By KEVIN HOOVER
If you’re seeking creative guidance from horror’s upper echelon, the works of John Carpenter, Joe Hill, Mike Flanagan and James Herbert are good places to start. Those names and countless others forged the coursework that master wordsmith Christian Francis studied. His ability to turn a phrase has carried him near and far. From crafting screenplays along the golden coasts of California to inking comics in his native UK – he’s been everywhere, man. Writing original novels such as Everyday Monsters and Incubus: The Descent felt most comfortable for the author, but when a friendship with screenwriter Peter Atkins (Hellbound: Hellraiser II) gave him the keys to the Wishmaster kingdom, Francis realized that paying back years of inspiration to the masters of the genre by novelizing some of their most deserving, yet often forgotten films, was exactly the marriage of mediums that he had long been in search of. While preparing for his upcoming anthology of unreleased screenplays, Hellbound and Damned, Francis spoke with Rue Morgue about his most recent latter-day movie tie-in, a novelization of the 1986 horror comedy VAMP.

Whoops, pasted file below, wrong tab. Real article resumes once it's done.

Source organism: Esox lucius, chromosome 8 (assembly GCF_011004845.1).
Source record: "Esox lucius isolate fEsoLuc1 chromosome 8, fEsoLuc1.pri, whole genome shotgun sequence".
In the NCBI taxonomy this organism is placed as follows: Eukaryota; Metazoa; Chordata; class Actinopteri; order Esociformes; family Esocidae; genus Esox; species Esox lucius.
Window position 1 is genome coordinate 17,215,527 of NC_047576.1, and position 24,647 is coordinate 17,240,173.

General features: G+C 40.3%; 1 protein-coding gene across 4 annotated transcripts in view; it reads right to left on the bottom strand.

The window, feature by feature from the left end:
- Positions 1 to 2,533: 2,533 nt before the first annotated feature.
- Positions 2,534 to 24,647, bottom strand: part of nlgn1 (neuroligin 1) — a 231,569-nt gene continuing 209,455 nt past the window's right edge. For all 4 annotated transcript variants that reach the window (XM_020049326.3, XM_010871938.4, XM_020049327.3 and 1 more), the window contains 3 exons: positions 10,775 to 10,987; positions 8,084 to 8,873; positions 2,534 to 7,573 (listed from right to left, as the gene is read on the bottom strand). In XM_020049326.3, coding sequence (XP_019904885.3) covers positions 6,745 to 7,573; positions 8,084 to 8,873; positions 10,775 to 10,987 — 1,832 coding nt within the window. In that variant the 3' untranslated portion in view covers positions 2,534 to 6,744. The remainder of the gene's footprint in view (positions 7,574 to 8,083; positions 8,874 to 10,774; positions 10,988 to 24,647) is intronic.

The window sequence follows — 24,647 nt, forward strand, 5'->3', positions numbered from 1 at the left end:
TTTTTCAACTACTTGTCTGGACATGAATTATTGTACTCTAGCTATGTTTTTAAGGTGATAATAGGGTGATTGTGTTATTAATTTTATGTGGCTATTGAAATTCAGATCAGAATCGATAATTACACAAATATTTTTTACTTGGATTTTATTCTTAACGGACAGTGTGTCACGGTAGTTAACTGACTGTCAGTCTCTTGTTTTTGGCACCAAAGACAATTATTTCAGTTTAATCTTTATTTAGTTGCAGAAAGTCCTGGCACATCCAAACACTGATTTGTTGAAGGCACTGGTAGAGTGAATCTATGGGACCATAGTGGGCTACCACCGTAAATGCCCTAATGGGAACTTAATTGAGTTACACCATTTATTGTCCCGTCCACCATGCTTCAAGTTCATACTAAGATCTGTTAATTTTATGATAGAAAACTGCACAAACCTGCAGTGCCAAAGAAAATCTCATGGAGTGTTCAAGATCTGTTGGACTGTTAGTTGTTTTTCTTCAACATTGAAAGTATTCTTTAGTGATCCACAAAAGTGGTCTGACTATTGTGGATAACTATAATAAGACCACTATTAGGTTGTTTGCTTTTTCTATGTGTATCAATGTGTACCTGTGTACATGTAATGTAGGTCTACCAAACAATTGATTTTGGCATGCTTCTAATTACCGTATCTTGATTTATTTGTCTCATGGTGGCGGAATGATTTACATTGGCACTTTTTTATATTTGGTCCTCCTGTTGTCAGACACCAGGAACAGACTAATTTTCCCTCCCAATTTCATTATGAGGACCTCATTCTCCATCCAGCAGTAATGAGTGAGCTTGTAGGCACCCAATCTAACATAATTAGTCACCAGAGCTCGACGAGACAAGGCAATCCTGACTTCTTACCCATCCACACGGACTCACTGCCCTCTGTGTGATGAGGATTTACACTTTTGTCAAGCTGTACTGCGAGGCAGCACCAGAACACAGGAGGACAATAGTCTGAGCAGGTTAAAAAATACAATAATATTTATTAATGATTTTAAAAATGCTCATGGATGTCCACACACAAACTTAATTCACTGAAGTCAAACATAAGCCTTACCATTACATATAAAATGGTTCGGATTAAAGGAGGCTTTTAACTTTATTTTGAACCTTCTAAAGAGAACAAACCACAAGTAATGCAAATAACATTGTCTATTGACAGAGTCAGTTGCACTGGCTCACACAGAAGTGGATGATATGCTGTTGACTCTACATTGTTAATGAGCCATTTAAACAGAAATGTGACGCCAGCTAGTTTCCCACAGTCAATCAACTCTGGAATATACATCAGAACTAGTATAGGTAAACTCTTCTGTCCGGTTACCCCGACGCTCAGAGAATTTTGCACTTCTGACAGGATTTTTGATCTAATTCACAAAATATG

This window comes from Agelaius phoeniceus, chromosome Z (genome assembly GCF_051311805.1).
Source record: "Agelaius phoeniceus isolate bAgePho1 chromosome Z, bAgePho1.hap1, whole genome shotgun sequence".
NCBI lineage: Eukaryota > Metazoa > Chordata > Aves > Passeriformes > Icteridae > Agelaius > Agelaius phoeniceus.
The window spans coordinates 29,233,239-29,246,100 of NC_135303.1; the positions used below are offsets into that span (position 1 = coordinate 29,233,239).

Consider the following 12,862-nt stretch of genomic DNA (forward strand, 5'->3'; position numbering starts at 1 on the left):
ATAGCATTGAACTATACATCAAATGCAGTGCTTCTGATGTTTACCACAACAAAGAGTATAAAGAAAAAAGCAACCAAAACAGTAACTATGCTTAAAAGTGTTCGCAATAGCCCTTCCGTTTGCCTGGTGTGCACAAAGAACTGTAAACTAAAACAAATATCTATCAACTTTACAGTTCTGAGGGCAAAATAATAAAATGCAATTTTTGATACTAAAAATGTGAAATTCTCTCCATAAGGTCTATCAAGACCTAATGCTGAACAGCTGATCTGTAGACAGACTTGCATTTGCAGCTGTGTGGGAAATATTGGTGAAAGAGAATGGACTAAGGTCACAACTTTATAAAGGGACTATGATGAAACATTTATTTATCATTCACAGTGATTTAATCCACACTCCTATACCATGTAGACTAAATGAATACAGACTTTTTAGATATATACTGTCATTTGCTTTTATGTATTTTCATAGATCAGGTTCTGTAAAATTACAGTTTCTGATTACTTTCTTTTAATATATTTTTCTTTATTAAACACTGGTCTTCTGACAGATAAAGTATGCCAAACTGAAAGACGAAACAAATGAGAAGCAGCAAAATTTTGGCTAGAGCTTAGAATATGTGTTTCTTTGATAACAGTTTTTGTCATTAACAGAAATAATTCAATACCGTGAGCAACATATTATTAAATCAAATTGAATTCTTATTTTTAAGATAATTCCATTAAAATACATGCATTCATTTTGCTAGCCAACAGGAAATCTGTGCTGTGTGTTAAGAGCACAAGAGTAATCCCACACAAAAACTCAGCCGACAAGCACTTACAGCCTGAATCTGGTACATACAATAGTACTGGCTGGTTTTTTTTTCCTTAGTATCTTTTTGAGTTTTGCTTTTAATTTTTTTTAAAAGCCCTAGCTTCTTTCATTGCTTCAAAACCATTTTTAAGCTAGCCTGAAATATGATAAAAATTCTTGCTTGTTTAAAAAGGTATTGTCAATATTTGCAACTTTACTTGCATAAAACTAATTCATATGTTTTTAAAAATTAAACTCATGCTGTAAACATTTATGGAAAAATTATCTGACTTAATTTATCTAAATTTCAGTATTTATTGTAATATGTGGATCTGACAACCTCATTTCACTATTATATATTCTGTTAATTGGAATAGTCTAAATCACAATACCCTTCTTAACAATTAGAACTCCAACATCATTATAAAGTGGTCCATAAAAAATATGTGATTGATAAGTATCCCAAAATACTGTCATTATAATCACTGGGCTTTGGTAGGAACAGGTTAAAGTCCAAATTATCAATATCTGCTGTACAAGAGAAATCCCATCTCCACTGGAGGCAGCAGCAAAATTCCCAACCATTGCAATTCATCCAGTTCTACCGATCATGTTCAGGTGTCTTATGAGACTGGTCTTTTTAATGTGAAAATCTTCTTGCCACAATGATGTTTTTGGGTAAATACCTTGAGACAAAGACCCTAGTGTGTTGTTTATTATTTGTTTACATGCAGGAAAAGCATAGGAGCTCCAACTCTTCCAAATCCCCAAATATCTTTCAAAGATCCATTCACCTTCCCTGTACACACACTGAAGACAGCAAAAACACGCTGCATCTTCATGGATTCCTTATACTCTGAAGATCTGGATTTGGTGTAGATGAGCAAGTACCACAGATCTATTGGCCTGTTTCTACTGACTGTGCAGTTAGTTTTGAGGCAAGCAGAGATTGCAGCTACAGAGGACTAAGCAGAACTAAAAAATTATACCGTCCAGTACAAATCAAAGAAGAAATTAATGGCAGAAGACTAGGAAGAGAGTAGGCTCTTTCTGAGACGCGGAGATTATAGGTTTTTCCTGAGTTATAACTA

VAMP is that classic case of an underrated ‘80s gem that failed to resonate with audiences upon release, was widely panned by critics, yet finally earned the admiration of genre fans – even if it did take several decades to do so. What led you to want to be involved with the novelization, and why was now the right time to tackle it?